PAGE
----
Japan’s 72 Micro Seasons Japans

Japan’s appreciation of nature runs deep, with a mindful connection to the natural world permeating everyday life. Visit Japan and you can’t help but notice a deep-rooted reverence for the shifting seasons and the transient treasures they bring. It’s perhaps no wonder, then, that rather than relying on four basic seasons, the traditional Japanese calendar marks the rhythm of the year with 24 sekki, or sub-seasons, and an incredible 72 ko, micro-seasons.

Leaning heavily on the Chinese almanac, Japan’s poetic year starts with risshun, the ‘birth of spring’ in early February and ends with daikan, or ‘greater cold’ in late January. With a level of precision far beyond anything we can imagine, the sub-seasons between are then divided into three micro-seasons, observing subtle shifts in the natural world with evocative names such as ‘fish emerge from the ice’, ‘wild geese return’ and ‘mist starts to linger’. Encouraging a close observation of the passing months, each ko lasts approximately five days, serving as a poetic, mindful journey through Japan’s ever-changing landscape.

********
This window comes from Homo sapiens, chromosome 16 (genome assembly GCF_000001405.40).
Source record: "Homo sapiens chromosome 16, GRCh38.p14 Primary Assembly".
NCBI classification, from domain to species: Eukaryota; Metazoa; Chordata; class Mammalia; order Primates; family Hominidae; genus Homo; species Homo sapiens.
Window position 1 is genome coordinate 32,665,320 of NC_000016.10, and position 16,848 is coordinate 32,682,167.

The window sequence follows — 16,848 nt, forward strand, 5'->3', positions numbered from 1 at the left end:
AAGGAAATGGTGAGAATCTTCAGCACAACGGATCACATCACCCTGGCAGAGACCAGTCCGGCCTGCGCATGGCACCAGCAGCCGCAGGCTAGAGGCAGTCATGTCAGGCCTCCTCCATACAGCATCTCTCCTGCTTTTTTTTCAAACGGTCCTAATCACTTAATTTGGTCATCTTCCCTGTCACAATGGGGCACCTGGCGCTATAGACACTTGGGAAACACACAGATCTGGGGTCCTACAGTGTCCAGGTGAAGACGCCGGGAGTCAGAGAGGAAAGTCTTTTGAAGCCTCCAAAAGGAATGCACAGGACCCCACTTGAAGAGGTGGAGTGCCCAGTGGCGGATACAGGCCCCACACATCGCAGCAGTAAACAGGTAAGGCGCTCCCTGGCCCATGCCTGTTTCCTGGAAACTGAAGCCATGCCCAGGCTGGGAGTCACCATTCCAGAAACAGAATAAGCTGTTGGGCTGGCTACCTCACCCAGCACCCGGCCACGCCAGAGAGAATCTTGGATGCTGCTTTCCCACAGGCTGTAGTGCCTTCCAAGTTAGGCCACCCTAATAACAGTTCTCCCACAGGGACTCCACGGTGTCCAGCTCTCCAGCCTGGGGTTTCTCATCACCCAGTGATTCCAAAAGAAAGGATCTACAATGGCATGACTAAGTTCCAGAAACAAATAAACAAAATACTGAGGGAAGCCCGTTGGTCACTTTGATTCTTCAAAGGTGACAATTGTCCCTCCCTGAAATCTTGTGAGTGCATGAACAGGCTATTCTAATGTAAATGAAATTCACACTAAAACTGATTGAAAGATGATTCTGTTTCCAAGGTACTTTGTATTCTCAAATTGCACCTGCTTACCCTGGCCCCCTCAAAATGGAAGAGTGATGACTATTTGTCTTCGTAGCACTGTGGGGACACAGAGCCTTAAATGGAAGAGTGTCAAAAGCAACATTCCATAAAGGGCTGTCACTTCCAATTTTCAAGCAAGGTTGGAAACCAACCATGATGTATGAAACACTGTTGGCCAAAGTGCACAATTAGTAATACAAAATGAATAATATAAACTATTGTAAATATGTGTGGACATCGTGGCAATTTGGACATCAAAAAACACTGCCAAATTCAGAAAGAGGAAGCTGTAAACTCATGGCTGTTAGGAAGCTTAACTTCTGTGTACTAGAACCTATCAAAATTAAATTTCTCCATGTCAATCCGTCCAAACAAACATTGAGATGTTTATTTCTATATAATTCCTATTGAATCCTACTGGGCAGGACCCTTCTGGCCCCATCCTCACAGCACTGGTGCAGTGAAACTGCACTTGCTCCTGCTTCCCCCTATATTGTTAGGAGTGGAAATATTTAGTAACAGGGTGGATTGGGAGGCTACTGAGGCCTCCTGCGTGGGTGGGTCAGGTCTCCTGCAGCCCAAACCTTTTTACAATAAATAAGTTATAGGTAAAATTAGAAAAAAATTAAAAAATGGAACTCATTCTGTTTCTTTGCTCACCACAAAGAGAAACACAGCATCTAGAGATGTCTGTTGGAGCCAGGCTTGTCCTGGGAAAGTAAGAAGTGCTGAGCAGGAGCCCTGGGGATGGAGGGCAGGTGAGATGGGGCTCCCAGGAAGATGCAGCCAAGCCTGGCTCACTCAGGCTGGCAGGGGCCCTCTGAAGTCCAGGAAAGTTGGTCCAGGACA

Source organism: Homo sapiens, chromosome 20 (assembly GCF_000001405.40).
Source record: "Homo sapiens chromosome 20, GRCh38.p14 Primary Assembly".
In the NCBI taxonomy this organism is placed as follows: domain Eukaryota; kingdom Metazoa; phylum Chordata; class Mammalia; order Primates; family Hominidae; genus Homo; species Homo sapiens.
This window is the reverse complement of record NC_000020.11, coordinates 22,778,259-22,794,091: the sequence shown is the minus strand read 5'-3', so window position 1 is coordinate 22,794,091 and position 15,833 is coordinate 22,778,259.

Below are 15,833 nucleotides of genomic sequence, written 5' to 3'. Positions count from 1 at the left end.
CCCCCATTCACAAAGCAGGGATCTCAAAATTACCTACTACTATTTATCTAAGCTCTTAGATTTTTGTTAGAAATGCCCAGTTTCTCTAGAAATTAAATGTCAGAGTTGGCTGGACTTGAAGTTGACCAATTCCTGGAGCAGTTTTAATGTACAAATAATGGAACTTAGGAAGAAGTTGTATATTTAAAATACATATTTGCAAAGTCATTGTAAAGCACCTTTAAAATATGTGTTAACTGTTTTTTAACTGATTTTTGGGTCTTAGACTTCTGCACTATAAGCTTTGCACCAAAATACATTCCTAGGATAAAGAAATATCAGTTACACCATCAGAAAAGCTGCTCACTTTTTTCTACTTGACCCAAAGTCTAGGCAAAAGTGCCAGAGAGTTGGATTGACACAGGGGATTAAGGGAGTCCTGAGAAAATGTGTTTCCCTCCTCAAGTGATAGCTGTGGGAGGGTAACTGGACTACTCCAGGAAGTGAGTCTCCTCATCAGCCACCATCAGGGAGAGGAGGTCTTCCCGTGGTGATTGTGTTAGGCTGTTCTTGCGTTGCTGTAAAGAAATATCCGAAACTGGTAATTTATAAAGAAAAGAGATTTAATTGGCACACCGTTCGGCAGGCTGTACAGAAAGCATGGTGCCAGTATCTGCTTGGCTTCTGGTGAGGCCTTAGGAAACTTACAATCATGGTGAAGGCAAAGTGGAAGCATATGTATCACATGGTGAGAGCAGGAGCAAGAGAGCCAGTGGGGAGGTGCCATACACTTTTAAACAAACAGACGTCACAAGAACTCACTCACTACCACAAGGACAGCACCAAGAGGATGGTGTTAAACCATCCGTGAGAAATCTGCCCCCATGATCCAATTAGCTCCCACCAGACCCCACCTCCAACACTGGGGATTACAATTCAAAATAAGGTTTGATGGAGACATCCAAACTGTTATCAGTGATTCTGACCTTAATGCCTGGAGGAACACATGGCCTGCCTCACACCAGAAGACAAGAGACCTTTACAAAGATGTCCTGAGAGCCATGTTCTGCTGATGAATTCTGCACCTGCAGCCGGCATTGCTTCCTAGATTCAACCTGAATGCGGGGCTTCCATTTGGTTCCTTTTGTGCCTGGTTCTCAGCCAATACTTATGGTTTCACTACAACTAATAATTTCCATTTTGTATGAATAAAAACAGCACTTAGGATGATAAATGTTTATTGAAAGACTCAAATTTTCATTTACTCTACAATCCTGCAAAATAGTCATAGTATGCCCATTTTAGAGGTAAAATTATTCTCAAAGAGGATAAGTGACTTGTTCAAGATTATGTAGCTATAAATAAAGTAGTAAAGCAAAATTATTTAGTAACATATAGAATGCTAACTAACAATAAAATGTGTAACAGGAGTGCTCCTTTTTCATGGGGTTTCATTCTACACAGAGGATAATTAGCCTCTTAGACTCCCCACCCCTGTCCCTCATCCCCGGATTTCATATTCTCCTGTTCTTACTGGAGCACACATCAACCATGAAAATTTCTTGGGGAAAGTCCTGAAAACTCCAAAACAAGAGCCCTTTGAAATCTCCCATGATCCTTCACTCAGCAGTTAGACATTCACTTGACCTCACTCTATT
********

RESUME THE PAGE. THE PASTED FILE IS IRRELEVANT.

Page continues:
For a full list of Japan’s 72 seasons, click here.

Photo by Akira Deng on Unsplash

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